"You can lose weight in lots of different ways," Noakes says. "But certain people might do better on a certain dietary pattern with less carbohydrates, more protein. They will feel less hungry, be able to tolerate eating less for longer periods of time. We find that's generally true of high-protein diets."
Whether or not you have high triglyceride levels in your blood, this type of red-meat, high-protein diet might work for you, she adds. "It's whether or not a particular pattern suits you. A high carbohydrate diet -- rice, pasta, fruit, vegetables -- hasn't always worked for people. There are lots of strategies to lose weight, and this is one of them."
"Younger women may be especially interested in the high-protein diet, since it has lots of calcium and iron, and provides lots of micronutrients," Noakes adds. "We believe that a higher-protein pattern is more nutrient rich and may in fact be a diet of choice for women who are trying to lose weight."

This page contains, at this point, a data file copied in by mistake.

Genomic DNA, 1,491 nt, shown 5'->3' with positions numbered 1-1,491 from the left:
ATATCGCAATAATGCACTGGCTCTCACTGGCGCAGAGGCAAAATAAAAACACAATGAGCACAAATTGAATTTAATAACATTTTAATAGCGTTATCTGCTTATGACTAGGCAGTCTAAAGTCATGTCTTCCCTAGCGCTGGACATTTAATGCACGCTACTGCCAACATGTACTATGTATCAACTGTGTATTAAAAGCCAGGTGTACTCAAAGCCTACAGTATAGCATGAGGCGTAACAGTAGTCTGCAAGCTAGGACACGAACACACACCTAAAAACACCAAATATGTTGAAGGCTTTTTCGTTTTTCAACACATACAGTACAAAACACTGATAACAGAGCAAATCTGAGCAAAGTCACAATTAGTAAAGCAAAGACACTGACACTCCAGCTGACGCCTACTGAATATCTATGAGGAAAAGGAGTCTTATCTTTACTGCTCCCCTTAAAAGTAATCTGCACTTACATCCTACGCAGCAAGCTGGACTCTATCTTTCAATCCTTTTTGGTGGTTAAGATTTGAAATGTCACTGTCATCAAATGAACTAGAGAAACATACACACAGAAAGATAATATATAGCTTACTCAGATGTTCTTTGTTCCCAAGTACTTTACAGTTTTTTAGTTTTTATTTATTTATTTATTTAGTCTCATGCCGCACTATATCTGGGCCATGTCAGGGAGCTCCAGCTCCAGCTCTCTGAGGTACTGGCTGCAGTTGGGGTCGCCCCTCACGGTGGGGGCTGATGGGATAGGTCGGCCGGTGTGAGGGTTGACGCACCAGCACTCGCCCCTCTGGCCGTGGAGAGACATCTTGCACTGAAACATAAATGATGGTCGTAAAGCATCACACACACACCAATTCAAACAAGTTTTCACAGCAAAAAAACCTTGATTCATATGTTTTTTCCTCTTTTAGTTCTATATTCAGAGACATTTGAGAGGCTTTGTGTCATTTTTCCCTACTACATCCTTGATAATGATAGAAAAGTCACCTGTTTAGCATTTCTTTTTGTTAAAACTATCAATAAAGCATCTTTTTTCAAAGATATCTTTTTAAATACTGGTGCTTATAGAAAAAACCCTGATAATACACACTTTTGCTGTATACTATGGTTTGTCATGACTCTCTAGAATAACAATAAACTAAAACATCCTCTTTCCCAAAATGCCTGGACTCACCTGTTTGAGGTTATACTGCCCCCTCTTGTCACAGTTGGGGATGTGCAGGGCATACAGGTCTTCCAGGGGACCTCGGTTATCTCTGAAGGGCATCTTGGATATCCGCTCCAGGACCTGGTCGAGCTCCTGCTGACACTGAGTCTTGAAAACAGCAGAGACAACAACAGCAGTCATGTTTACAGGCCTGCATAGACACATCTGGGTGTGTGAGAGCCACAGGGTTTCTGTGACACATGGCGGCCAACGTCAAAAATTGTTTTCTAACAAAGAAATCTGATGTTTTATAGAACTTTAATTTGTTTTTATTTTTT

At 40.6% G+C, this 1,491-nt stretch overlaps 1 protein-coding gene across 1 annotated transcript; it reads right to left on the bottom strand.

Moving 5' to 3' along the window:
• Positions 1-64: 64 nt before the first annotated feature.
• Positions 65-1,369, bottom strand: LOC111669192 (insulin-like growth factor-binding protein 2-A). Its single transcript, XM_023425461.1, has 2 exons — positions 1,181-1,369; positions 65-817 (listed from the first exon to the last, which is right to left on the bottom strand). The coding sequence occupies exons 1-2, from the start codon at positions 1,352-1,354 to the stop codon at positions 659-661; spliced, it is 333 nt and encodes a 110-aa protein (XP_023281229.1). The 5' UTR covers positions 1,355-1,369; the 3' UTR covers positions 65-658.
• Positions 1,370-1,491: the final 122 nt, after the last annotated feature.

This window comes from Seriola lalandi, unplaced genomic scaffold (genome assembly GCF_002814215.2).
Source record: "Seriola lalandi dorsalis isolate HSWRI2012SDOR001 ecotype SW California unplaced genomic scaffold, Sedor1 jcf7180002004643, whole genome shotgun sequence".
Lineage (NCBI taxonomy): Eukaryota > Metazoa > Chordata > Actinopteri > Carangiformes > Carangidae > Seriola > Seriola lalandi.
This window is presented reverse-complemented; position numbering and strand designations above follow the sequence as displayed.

Noakes' high-protein diet is certainly healthy, says Kathleen Zelman, RD, spokeswoman for the American Dietetic Association (ADA). In fact, the carbohydrates, protein, and fats in both diets that Noakes tested are within approved ranges set by the ADA and the National Academy of Sciences, she tells WebMD.
"We're not talking Atkins," says Zelman. "These are within normal limits."
Other studies have documented the effectiveness of increasing protein, she tells WebMD. Protein works partly because it makes us feel full. Also, studies have shown that high protein and fewer carbohydrates work well together in terms of weight loss.
Bottom line: Eat fewer refined carbohydrates -- table sugar, baked goods, white bread, pasta -- and more fruits and vegetables, says Zelman. Eat lots of lean protein -- sirloin steak, flank steak, chicken, eggs, tofu, and fish.